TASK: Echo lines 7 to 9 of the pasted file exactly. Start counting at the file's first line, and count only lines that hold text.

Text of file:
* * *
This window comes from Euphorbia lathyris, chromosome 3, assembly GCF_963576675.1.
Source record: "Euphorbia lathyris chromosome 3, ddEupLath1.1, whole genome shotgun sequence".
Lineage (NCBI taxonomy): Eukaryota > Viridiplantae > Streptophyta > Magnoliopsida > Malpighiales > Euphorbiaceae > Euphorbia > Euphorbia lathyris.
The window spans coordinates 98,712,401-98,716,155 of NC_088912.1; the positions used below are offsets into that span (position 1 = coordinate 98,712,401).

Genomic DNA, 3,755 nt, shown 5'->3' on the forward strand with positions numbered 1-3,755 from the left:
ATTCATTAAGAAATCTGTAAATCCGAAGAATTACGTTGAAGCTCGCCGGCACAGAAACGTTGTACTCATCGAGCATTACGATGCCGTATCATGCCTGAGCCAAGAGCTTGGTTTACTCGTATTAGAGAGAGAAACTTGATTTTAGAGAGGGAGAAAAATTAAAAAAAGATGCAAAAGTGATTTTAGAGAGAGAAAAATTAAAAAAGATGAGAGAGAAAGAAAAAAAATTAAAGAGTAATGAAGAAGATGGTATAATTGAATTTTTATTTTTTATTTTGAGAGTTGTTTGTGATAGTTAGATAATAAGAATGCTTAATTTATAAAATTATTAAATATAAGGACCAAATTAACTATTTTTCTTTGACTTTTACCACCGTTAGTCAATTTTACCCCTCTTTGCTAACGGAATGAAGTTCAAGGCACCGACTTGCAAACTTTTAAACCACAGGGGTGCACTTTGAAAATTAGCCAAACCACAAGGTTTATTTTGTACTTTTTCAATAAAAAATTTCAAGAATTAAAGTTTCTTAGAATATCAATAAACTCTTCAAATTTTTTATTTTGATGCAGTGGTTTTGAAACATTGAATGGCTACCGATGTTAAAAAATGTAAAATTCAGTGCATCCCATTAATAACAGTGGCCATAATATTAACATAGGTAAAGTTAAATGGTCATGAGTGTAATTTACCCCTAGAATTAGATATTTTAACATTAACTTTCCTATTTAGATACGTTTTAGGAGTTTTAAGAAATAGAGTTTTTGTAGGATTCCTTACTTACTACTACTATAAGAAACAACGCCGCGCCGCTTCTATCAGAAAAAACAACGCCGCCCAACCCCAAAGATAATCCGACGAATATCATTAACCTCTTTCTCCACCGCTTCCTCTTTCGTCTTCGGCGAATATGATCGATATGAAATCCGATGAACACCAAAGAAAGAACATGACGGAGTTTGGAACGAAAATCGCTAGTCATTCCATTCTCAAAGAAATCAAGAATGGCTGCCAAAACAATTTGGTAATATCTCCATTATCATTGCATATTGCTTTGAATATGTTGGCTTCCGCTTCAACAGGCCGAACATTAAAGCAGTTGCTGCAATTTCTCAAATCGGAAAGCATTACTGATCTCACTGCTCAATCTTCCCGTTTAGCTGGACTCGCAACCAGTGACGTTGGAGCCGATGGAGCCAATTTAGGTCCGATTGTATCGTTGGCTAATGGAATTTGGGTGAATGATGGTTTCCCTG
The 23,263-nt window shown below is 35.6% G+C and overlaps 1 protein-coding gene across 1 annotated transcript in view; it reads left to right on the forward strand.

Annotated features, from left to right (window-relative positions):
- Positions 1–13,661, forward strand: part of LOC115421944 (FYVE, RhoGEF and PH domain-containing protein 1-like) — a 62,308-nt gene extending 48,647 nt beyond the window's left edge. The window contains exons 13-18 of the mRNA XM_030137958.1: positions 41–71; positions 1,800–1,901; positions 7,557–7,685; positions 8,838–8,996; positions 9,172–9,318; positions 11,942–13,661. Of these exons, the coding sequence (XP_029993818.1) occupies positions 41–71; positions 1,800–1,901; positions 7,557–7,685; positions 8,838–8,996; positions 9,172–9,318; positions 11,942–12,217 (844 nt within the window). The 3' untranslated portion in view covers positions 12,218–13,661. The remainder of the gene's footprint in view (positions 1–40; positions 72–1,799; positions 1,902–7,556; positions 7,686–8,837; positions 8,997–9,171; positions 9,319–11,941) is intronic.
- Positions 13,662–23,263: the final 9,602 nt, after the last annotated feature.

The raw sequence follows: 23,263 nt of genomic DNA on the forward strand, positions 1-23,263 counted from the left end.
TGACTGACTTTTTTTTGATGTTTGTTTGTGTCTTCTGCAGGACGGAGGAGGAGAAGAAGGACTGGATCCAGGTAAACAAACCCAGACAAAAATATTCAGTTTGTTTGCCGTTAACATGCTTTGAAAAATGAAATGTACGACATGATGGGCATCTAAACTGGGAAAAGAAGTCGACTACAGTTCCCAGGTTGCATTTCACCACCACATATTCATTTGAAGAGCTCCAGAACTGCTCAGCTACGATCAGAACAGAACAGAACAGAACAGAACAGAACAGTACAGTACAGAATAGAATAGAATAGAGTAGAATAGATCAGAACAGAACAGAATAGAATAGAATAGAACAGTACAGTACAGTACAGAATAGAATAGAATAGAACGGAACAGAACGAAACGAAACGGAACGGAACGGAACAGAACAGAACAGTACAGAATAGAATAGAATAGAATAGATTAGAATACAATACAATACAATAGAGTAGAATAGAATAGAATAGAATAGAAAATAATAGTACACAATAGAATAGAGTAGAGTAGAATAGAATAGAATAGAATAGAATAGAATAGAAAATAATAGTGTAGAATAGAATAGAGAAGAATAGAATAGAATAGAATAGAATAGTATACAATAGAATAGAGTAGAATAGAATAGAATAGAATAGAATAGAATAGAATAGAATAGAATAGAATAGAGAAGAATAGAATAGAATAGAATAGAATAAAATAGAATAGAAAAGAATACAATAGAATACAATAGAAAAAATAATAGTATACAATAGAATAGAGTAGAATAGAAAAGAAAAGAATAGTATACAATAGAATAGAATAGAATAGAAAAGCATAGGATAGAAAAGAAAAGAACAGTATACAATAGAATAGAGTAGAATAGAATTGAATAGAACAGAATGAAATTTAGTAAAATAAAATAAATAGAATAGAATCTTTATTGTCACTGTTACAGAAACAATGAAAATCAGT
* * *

The 23,263-nt window shown below is 35.6% G+C and overlaps 1 protein-coding gene across 1 annotated transcript in view; it reads left to right on the forward strand.

Annotated features, from left to right (window-relative positions):
- Positions 1–13,661, forward strand: part of LOC115421944 (FYVE, RhoGEF and PH domain-containing protein 1-like) — a 62,308-nt gene extending 48,647 nt beyond the window's left edge. The window contains exons 13-18 of the mRNA XM_030137958.1: positions 41–71; positions 1,800–1,901; positions 7,557–7,685; positions 8,838–8,996; positions 9,172–9,318; positions 11,942–13,661. Of these exons, the coding sequence (XP_029993818.1) occupies positions 41–71; positions 1,800–1,901; positions 7,557–7,685; positions 8,838–8,996; positions 9,172–9,318; positions 11,942–12,217 (844 nt within the window). The 3' untranslated portion in view covers positions 12,218–13,661. The remainder of the gene's footprint in view (positions 1–40; positions 72–1,799; positions 1,902–7,556; positions 7,686–8,837; positions 8,997–9,171; positions 9,319–11,941) is intronic.